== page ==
The Silent Seminars Change

Students supporting one another – peer feedback
Mae myfyrwyr yn cefnogi ei gilydd – Adborth gan gyfoedion

Heidi Yeandle has a number of teaching roles at Swansea University. She is convening an MA module in the English Literature department and supervising BA and MA Dissertations, while also working for the Academic Success Programme and Reaching Wider. Below she discusses her use of a “silent seminar” when teaching undergraduate students.

Twitter LogoHeidi Yeandle – Twitter: @HeidiYeandle


If you are familiar with leading seminars, the concept of silence in seminars is probably one that you have experienced, and normally the same (small) group of students can be relied upon to break that silence. In an attempt to encourage some quieter students to contribute to seminar discussions, I decided to pilot a “silent seminar”. I had read a brief synopsis of this technique in a list of “seminar models”, whereby students use written communication rather than spoken communication to respond to questions in a seminar environment, and I anticipated that it would be an interactive way of including more students in discussions.


I trialled this activity in a seminar on a selection of Emily Dickinson’s poems. Students had been asked to read some of her poetry ahead of the class, and were also given some questions to think about in preparation for the seminar. In the class, students were divided into small groups and each group was given one of these poems, printed on A3 paper in a large font. They were asked to annotate the poems in relation to particular themes, the language used, and poetic techniques (in line with the questions). After 5 minutes, the poems rotated, so each group had a sheet of A3 paper with a different poem on, with the previous group’s comments and interpretations. Students were asked to continue to annotate the poems, but to also read the other annotations and add to these, thinking about alternative interpretations, or whether a comparison or contrast could be made in relation to another Dickinson poem, thereby encouraging students to interact with other students in the class without speaking. The poems continued to move between groups until students were reunited with the first poem they annotated, giving them the opportunity to see how the rest of the groups responded to that poem and their reading of it. At this point the seminar moved onto individual written activities based on the poetry, followed by written peer feedback, for which they were given some guidelines.


It’s worth noting that I never told the students that the session would be based on written communication, and that I refrained from using the term “silent seminar” – the students were set the activities, and were not asked to work on them silently. Some of the groups did speak to each other quietly before and during annotating the poems, while others didn’t. In reality, it was a “quiet seminar” as a result, but my aim of a “silent seminar” was met – the quieter students annotated the poems, putting forward interpretations which they had not offered in previous weeks in verbal discussions, and they also had the opportunity to react to other students, and to have feedback on their interpretations from their peers. This resulted in detailed close analyses of the individual poems, as well as an overview of some key aspects of Dickinson’s poetry as a whole. The oral feedback for the lesson was very encouraging – the students said it was useful to cover so much ground and read and build on other interpretations. However, they did say that they could not see the activity working so well with a novel. I agree that discussing a novel as a whole in a “silent seminar” would not be productive, but there is scope for doing a detailed close analysis of an extract from a novel in this style. As well as short extracts of literature, the “silent seminar” format could be applied to different disciplines: it could be used in relation to discussions of photography/art, as well as to case studies, to a selection of studies on a particular topic, or to examine different theoretical approaches. More broadly, the technique could be used in relation to peer feedback – I have used variations of this model when teaching essay writing for the Academic Success Programme, and have seen that it encourages students to give constructive feedback in this environment.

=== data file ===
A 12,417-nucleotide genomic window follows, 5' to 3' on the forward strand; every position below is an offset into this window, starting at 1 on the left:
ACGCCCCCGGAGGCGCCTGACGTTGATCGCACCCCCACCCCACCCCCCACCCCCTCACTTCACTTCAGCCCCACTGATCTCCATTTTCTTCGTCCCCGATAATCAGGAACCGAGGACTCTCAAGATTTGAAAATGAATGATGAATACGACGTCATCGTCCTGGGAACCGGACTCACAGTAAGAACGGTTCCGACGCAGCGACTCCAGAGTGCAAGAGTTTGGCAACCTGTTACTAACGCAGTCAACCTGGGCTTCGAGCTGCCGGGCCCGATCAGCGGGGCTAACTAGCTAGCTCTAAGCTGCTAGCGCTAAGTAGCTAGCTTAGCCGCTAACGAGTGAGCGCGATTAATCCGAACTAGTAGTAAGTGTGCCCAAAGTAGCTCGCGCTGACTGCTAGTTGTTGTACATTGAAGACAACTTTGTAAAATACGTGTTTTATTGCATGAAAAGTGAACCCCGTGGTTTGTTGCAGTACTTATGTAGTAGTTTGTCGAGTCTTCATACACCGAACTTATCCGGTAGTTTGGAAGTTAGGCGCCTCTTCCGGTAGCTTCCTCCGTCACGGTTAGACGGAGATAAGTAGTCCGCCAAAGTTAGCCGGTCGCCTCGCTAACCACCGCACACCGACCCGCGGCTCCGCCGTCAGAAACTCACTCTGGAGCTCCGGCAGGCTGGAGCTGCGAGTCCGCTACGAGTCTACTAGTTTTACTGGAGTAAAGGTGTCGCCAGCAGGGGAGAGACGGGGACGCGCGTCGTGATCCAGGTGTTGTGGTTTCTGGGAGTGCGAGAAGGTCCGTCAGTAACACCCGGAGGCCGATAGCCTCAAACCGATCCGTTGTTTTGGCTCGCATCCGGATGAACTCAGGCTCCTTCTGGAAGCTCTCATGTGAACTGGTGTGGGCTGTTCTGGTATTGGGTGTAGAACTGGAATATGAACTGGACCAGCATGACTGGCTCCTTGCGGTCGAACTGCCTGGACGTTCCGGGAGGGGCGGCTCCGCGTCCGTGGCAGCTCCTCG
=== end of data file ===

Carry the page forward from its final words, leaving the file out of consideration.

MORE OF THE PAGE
If you are thinking about experimenting with this approach, bear in mind that if you use large sheets of paper for whole groups to annotate, students can’t take these home. Allow enough time for students to take pictures of them, or decide to photocopy them and put them on Blackboard so this work can be accessed. This gives students the opportunity to see and keep the final annotated copy of each text, which they would lose out on otherwise. Going forward, I’m considering using an online mind-mapping tool such as GoConqr, which would allow me to collate the annotations into mind-maps, with (using the poetry example), poems in the centre, with the opportunity for students to continue to add to them. Thanks to Dr Samantha Buxton for introducing me to such software at her talk at the 2016 SALT Conference.

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